I started exposing myself to morning light to improve my sleep.Here's why you should too


Having worked in the health and wellness industry for some time, I often assume I know everything there is to know about how to stay healthy. So when I realized that I didn't know how to help myself and was drowning in anxiety, I knew I had to turn to a professional who could show me another way to manage stress.

If you've ever dealt with anxiety, you know how negatively it can affect your sleep. Personally, I have no problems falling asleep. My challenge is to stay asleep. I often wake up in the middle of the night and think about all the things I need to do. I've been doing all the “right” things to deal with my anxiety, including cutting down on coffee intake, breathing consciously, meditating, and eating a balanced diet. Although small improvements were seen, the results were short-lived. To find natural treatments for anxiety, we spoke to Andrea Micheo, a certified holistic health coach at the Institute for Integrative Nutrition.

Sunset walk on the beach in Puerto Rico

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For our first in-person consultation, we walked along the beach at sunset. I gave her an overview of my girlfriend's day and gave me some practical tips to start regulating her cortisol (also known as stress hormone) levels. My first challenge was to get some sunlight first thing in the morning.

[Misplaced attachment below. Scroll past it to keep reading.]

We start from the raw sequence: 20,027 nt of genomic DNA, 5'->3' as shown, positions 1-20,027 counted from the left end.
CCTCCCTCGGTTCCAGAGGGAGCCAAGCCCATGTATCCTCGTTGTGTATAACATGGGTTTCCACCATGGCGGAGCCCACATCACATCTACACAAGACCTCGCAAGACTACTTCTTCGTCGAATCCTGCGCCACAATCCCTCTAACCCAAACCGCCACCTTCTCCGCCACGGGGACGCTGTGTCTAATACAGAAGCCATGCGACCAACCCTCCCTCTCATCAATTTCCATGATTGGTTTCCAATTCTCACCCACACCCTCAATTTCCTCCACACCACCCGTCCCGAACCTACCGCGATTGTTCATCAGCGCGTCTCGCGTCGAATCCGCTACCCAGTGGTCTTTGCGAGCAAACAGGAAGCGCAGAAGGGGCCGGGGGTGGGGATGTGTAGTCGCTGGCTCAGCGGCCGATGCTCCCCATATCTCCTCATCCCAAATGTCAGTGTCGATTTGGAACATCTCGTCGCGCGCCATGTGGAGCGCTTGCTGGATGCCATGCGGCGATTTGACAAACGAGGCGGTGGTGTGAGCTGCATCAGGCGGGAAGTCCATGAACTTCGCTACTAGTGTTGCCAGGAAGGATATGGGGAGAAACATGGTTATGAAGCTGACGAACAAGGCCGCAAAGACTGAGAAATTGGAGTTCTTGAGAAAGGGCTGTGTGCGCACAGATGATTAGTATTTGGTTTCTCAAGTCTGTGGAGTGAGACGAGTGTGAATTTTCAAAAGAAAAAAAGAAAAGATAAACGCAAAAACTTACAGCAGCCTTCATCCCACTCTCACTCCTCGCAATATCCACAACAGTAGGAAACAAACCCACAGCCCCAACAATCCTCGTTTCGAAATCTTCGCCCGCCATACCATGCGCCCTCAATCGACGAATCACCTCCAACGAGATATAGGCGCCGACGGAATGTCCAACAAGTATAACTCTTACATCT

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Effects of morning sunlight on circadian rhythms

Good sleep is essential for our health. One of the often overlooked factors in achieving quality sleep is exposure to sunlight in the morning. Exposure to sunlight first thing in the morning has many benefits, including boosting your mood and improving the quality of your sleep. But how? That's a great question. So let's get down to business.

We can't talk about improving morning sunlight or sleep hygiene without first addressing circadian rhythms. This is the body's 24-hour sleep and wake cycle. It naturally responds to light and darkness and determines when you're hungry, when you're sleepy, and when you wake up. Think of it like your body clock.

According to Johns Hopkins University, the SCN (suprachiasmatic nucleus) is a region of the brain that controls sleep-wake cycles. In the morning, when the eyes detect sunlight, the SCN triggers the release of cortisol, which helps the body wake up. Exposure to sunlight in the morning helps regulate your circadian rhythm, as light signals your body and brain that it's time to start the day. When the night gets dark, the SCN triggers the release of melatonin, which induces sleepiness.